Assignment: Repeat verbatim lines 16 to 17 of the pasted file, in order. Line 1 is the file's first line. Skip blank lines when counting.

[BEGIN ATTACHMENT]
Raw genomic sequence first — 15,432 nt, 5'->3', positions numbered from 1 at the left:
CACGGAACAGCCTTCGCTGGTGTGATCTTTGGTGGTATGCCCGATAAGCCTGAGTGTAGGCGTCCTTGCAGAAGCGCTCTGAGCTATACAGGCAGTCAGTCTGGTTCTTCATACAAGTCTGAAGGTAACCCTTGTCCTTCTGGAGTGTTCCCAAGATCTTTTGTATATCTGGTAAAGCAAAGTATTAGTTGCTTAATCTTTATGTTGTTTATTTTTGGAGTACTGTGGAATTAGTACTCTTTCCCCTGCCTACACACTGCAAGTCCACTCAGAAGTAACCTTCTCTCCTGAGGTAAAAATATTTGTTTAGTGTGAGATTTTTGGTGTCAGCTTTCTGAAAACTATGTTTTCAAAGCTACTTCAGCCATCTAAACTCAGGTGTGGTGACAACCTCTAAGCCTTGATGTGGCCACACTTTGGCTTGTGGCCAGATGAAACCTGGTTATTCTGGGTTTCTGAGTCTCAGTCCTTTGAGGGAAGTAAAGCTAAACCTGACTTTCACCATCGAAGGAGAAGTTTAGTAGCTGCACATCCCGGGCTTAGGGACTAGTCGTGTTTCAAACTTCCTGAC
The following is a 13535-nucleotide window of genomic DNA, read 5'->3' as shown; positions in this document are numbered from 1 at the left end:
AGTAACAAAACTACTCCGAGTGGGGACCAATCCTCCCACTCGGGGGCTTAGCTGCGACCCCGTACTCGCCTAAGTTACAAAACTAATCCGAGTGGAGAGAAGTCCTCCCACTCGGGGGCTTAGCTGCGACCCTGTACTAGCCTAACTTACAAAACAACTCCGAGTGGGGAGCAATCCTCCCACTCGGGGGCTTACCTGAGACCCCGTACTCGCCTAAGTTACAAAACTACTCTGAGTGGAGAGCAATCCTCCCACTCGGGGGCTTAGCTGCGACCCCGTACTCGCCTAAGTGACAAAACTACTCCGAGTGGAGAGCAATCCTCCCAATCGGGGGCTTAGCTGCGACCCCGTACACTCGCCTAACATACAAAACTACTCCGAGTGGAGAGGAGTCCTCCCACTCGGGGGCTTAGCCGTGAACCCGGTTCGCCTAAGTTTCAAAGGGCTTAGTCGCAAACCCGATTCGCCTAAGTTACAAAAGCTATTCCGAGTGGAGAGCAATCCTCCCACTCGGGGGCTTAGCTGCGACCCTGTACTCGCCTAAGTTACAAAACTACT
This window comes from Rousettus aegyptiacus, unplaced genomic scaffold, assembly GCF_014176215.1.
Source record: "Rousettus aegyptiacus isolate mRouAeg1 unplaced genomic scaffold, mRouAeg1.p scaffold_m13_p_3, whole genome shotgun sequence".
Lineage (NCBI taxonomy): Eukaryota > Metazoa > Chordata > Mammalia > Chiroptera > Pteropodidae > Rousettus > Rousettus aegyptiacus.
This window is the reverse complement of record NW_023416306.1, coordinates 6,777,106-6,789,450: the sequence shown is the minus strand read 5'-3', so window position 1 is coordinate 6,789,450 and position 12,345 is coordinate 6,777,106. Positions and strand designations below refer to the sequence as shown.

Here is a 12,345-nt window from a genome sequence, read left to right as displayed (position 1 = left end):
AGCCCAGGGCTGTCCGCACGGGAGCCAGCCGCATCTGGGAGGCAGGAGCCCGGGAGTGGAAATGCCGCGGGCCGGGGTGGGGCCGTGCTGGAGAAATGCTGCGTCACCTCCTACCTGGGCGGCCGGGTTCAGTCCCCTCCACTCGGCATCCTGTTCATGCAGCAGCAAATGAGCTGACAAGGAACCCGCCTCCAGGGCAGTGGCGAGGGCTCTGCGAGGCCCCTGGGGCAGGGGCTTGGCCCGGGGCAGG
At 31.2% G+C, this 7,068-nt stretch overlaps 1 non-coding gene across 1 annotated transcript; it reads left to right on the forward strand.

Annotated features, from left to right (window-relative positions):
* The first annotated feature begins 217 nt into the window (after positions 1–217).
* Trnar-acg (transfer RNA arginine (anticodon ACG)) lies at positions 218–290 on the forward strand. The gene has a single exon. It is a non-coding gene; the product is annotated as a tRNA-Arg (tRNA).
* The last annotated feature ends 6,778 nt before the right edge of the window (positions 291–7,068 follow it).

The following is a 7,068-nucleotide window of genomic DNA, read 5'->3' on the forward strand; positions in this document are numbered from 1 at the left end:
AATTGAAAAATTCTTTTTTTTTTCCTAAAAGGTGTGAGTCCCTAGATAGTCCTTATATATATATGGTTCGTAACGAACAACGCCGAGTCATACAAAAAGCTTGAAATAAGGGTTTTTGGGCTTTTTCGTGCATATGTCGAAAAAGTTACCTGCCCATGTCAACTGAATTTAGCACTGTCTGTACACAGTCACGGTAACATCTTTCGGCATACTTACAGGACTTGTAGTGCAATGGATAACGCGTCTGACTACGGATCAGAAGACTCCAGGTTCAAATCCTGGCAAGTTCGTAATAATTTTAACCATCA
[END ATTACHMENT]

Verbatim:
The following is a 7,068-nucleotide window of genomic DNA, read 5'->3' on the forward strand; positions in this document are numbered from 1 at the left end:
AATTGAAAAATTCTTTTTTTTTTCCTAAAAGGTGTGAGTCCCTAGATAGTCCTTATATATATATGGTTCGTAACGAACAACGCCGAGTCATACAAAAAGCTTGAAATAAGGGTTTTTGGGCTTTTTCGTGCATATGTCGAAAAAGTTACCTGCCCATGTCAACTGAATTTAGCACTGTCTGTACACAGTCACGGTAACATCTTTCGGCATACTTACAGGACTTGTAGTGCAATGGATAACGCGTCTGACTACGGATCAGAAGACTCCAGGTTCAAATCCTGGCAAGTTCGTAATAATTTTAACCATCA